7 out of 10
At a regular price of $3.50 a bag, I don’t think I’d get these, except maybe if I was stuck in an airport and looking for something to bring on the plane. Both bags are easy to open and reclose, which is always a plus. I would probably pick them up on sale if I could get them for something like $2.50 though.
Monday, April 23, 2007
I got an email from Marvo at The Impulsive Buy alerting me that there were some new Snickers and M&Ms to celebrate Shrek the Third. I spotted the bags of minis at Target but just couldn’t bring myself to buy a whole bag, so I was happy to see the single bars at 7-11 the following week. The wrapper has a little drawing of a cross section and an arrow pointing to it with the words With Green Shrek Filling - Same Snickers Taste” next to it.
Can I just say that I’m wondering if they include smell in that?
It smelled a bit like feet to me. Perhaps Shrek’s feet, I can’t be sure, as he’s an animated character and likely smells more like pixels or ozone. Maybe “feet” is too strong. Latex balloons ... yes, that’s it: chocolate, peanuts and rubber gloves.
It tasted the same as the regular Snickers ... but perhaps a little peppery. (It’s not Wasabi that makes it green, is it?)
I’m just glad they didn’t cover it in a green “white chocolate.” A Snickers bar without the green filling gets an 8 out of 10. This one only gets a 7 out of 10. Until it goes on sale at five for a dollar later this year.
The other movie tie in are Ogre-Sized M&Ms Peanut Butter ... which might be similar to the M&Ms Peanut Butter Speck-tacular Eggs. Can anyone confirm that?
Monday, April 16, 2007
In my bargain hunting last weekend I was able to secure bags of the M&Ms Peanut Butter Speck-tacular Eggs and the Reese’s Pieces Pastel Eggs at rock bottom prices.
I picked up the M&Ms Peanut Butter Speck-tacular Eggs mostly because folks are still commenting on the Wonka Oompas (currently fruity) post lamenting the loss of the old Peanut Butter Oompas.
First, a rewind to the old Peanut Butter Oompas (see wrapper here) from Wonka. Introduced in 1972 after the film Willie Wonka & the Chocolate Factory, they were larger than M&Ms but the same ovoid shape. The top half was peanut butter and the bottom half was mockolate then it was all covered with a crisp candy shell. (There may have been other flavor varieties.) The separation of the peanut butter and chocolate meant that you could cleave them in half in your teeth if you wanted, or suck the shell off and then melt away the chocolate creme to have only the stiff peanut butter left. I liked them and recall buying them rather often (there was no such thing as a Peanut Butter M&M at the time and Reese’s Pieces didn’t come along until 1978).
I was hoping that the larger format of the Speck-tacular Eggs would be similar to the old Oompas.
The normal M&Ms Peanut Butter have a core of peanut butter and a covering of milk chocolate then a shell. A little larger than a regular M&M, they average about the same size as a Peanut M&M. The Speck-Tacular Eggs are larger still and thus have a larger proportion of the peanut butter center since the chocolate coating seems about the same thickness.
It’s been at least thirty years since I’ve had the old Peanut Butter Oompas, so I can’t say that the Speck-Tacular Eggs are as good or even the same, but the proportions feel better to me. I’m going to say that this is the best modern day equivalent to the old Peanut Butter Oompas.
I don’t eat Reese’s Pieces much, though I do recall loving them as a kid. I used to buy bags of M&Ms and mix them with Reese’s Pieces. I could always pick the Reese’s Pieces out on my tongue by feel because their shells were ultrasmooth. (Ah, the ways I used to amuse myself.)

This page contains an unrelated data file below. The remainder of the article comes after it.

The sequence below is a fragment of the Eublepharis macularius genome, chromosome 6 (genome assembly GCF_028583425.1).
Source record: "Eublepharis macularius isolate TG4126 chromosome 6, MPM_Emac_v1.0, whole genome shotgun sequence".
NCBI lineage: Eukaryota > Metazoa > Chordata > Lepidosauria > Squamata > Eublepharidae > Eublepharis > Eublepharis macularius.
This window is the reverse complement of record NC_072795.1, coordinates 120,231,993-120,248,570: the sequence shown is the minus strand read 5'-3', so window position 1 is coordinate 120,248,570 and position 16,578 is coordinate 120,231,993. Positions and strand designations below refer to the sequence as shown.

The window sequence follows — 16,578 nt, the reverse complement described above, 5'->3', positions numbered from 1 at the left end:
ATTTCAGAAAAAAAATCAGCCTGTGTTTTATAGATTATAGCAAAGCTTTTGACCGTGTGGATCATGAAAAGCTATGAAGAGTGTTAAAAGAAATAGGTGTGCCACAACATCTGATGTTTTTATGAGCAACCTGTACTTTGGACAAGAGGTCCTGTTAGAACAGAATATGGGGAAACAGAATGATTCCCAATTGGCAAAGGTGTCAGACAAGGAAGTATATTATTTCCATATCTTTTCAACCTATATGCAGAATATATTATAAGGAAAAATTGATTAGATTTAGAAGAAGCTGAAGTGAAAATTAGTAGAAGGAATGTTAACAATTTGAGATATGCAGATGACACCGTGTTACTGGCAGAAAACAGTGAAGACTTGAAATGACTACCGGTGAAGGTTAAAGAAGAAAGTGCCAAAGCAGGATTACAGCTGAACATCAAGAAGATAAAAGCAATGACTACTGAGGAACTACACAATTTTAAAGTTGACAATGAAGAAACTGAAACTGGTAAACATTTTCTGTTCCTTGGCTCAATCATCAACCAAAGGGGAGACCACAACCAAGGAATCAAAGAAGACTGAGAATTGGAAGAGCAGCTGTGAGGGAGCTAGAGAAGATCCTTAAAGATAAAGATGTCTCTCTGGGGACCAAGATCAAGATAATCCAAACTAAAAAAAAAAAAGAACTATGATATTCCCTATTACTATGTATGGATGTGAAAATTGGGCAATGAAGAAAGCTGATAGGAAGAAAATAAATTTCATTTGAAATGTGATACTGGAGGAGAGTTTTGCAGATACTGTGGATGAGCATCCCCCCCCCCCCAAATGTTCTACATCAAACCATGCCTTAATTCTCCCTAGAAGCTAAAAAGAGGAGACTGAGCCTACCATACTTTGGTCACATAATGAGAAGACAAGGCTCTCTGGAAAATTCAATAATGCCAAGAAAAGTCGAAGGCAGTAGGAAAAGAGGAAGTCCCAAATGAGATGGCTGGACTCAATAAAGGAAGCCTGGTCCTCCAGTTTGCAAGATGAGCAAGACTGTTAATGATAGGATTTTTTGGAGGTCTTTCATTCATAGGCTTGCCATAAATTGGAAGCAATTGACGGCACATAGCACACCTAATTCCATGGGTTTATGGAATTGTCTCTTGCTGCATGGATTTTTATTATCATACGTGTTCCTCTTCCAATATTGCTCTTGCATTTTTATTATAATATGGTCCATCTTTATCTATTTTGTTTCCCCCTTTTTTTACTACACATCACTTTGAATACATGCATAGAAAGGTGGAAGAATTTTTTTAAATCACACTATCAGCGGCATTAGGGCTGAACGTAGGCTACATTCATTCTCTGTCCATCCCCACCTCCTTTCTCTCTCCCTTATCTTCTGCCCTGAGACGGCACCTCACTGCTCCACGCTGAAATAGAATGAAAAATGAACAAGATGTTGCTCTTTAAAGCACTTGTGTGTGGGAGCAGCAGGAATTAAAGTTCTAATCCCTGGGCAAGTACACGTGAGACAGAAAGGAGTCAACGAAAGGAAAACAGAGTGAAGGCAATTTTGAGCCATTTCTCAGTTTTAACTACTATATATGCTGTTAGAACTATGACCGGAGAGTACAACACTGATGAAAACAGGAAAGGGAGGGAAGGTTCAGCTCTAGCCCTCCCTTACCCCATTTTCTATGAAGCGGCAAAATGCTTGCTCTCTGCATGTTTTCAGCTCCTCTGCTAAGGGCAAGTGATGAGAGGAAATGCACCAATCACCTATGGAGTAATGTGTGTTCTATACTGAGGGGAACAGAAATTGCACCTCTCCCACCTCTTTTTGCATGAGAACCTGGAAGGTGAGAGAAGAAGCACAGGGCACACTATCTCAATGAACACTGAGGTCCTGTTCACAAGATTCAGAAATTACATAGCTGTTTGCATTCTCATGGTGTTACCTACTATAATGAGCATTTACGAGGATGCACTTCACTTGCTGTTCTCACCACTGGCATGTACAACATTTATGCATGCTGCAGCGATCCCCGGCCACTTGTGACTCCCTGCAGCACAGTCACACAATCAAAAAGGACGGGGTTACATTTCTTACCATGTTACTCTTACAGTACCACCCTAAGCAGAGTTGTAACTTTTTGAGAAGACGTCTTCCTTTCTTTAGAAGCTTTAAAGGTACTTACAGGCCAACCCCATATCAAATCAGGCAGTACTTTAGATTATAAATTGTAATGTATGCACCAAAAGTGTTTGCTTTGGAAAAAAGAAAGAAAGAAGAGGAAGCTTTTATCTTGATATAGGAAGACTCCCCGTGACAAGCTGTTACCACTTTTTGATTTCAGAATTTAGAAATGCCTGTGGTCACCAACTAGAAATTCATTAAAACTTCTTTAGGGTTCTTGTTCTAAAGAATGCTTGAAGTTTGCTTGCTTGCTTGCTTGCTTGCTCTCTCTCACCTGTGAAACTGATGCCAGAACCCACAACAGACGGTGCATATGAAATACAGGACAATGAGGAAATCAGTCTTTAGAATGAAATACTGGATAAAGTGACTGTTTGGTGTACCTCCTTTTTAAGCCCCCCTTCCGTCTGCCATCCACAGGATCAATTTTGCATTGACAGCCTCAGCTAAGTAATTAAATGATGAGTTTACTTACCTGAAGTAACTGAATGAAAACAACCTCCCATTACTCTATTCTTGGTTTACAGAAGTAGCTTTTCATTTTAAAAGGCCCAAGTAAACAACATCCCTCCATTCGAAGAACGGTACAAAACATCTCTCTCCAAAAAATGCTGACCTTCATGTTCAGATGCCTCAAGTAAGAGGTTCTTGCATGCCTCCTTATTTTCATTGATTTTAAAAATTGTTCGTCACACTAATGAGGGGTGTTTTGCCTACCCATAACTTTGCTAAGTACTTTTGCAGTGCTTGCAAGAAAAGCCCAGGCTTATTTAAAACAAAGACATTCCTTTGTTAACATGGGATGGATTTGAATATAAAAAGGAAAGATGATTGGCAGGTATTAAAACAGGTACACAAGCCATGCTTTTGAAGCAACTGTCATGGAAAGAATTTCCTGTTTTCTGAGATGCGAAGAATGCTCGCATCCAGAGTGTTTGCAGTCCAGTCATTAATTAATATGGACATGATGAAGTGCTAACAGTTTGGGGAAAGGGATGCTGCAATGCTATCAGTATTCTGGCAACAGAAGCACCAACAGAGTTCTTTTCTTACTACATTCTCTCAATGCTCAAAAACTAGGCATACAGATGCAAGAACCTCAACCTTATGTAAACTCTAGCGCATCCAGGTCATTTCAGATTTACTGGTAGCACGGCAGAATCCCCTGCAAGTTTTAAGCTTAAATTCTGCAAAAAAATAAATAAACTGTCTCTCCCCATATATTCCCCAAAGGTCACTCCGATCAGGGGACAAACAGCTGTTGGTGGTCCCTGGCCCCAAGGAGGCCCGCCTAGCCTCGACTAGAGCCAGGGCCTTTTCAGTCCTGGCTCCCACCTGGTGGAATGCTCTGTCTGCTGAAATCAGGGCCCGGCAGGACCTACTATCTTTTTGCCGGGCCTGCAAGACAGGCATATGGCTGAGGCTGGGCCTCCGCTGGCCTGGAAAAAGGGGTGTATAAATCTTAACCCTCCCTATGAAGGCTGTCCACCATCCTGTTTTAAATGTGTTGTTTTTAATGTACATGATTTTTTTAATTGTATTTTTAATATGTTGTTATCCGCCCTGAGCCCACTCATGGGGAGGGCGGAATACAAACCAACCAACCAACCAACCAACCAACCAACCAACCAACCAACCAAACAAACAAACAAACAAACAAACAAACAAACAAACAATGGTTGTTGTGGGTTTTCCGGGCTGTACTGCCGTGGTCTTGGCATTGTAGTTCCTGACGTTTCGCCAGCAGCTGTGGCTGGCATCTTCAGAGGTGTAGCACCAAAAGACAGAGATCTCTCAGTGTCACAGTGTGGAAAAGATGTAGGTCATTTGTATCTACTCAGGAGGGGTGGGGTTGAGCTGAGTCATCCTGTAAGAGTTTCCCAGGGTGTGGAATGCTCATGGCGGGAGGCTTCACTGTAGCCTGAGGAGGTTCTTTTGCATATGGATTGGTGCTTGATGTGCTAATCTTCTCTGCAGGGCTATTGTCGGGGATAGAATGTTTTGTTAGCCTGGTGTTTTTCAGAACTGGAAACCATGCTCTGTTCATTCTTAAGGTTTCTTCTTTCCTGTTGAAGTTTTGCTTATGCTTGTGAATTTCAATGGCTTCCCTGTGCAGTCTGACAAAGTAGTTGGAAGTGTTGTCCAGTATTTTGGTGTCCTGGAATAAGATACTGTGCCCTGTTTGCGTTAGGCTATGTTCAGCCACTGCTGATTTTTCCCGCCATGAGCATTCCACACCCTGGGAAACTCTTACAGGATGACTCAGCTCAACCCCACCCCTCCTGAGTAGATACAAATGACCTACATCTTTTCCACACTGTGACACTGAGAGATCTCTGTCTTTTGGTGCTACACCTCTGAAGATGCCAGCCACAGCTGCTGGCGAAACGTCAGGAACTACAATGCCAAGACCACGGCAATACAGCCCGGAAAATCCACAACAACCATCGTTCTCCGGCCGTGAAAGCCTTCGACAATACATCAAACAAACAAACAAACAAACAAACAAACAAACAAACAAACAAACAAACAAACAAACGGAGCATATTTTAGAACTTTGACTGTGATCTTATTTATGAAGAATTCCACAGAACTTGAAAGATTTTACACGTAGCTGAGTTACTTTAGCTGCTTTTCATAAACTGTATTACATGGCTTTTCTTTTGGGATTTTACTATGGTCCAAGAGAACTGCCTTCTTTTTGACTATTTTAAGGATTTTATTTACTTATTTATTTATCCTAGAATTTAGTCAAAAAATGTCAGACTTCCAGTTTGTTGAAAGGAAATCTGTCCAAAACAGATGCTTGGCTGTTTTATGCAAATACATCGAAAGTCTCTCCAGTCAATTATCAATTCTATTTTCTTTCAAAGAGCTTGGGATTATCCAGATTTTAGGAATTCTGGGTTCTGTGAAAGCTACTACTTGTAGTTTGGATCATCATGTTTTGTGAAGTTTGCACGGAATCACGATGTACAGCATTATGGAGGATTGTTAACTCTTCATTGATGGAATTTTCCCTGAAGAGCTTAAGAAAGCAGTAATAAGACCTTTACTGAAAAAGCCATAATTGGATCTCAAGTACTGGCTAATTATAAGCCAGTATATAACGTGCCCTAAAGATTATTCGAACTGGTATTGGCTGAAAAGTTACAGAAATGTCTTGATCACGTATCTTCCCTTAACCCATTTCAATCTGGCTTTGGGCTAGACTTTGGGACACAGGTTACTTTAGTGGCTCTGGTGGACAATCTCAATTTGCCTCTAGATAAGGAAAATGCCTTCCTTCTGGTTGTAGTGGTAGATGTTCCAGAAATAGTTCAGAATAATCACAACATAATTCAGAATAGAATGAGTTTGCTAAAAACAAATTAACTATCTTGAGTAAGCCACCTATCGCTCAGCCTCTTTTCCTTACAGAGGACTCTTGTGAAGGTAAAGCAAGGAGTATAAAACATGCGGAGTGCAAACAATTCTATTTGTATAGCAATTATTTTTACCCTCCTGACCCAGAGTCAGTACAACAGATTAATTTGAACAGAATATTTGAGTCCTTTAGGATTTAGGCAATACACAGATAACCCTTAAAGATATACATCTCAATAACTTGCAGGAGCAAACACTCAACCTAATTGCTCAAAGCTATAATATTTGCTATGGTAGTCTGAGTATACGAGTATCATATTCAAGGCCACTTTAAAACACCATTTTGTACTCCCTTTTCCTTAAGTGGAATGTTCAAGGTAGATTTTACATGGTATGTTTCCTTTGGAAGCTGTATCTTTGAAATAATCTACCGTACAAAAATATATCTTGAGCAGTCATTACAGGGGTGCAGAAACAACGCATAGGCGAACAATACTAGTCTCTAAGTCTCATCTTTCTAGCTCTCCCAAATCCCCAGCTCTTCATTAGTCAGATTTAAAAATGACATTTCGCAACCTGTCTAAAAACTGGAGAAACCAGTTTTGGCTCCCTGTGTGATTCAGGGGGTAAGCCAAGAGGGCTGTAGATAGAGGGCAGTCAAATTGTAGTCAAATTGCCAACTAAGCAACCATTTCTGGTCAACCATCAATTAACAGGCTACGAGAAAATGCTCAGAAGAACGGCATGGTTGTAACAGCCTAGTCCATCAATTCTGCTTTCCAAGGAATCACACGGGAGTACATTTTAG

While the Speck-Tacular Eggs were rather uneven in size, the Reese’s Pieces Pastel Eggs are exceptionally regular. The colors are pretty much the same as the Hershey’s Pastel Eggs, though a little more egg shaped (with a pointier end).
The shells on the Reese’s Pieces Pastel Eggs are thicker than the regular Reese’s Pieces and provide a satisfying sharp crunch. The larger mass of peanut butter creme allowed me to really taste it. It has a slight floral taste to it and reminds me a bit of eating peanut butter cookie dough. Sweet with a little dash of salt. Pretty smooth and not as roasted tasting as the M&Ms Speck-Tacular Eggs.
I liked both varieties of eggs equally well. As appearances go, I preferred the Reese’s. But the freak-tacular price of only 52 cents for the Speck-Tacular Eggs is hard to argue with. They are both being added to my repertoire of Easter Candies to pick up at ridiculous prices.
Note: both products are certified Kosher.
I’ve been puzzling over this candy bar for years. It’s called the Eat-More and is sold in Canada. It was originally made by Lowney but later Nabisco took them over but since 1987 they’ve been made by Hershey’s.
The description of Dark Toffee Peanut Chew sounded to me like the inside of a Goldenberg’s Peanut Chew (now Chew-ets), which I find pretty spectacular and the prospect of having that without the mockolate made me want one.
Amber brought two for me direct from Canada, and in the King Size to boot. I have to say that the bar isn’t that attractive out of the package, which is probably
The King Sized bar is huge - 8.5” long. The slab is soft and chewy and has a pleasant smoky and roasted peanut scent. It’s not a caramelly chew exactly as the bar contains chocolate, which gives the toffee a bit of a stiff crumble.
It’s actually really satisfying and not at all sticky sweet. The 75 gram bar contains 8 grams of protein from the peanuts, so it’s a pretty satisfying snack. I wouldn’t say I wanted to eat more after about half the bar, but it was easy to just eat more later. As for the comparison to the inside of a Goldenberg’s, it’s not as smooth and doesn’t have that molasses kick. But the dark and robust flavors will probably appeal to Goldenberg’s lovers.
Since there’s nothing else in the States to compare this to, I have to recommend anyone who has been looking for a dark chewy toffee with nuts and chocolate to seek out this bar. It’s odd that something that I consider an “all weather” bar comes out of Canada. Since there’s no chocolate coating, it should travel well and stand up to temperature extremes.
Friday, April 13, 2007
Koakuma from UHA are a curious little candy. They’ve taken their wildly popular Puccho and combined them with the flavors and colors of the Gothic Lolita style popular in Japan. Koakuma means “little devil” and the package sports the little character all over it. With a heart shaped face, little bat wings and on the bottom of the pleated bag, she rides a trident like a broom.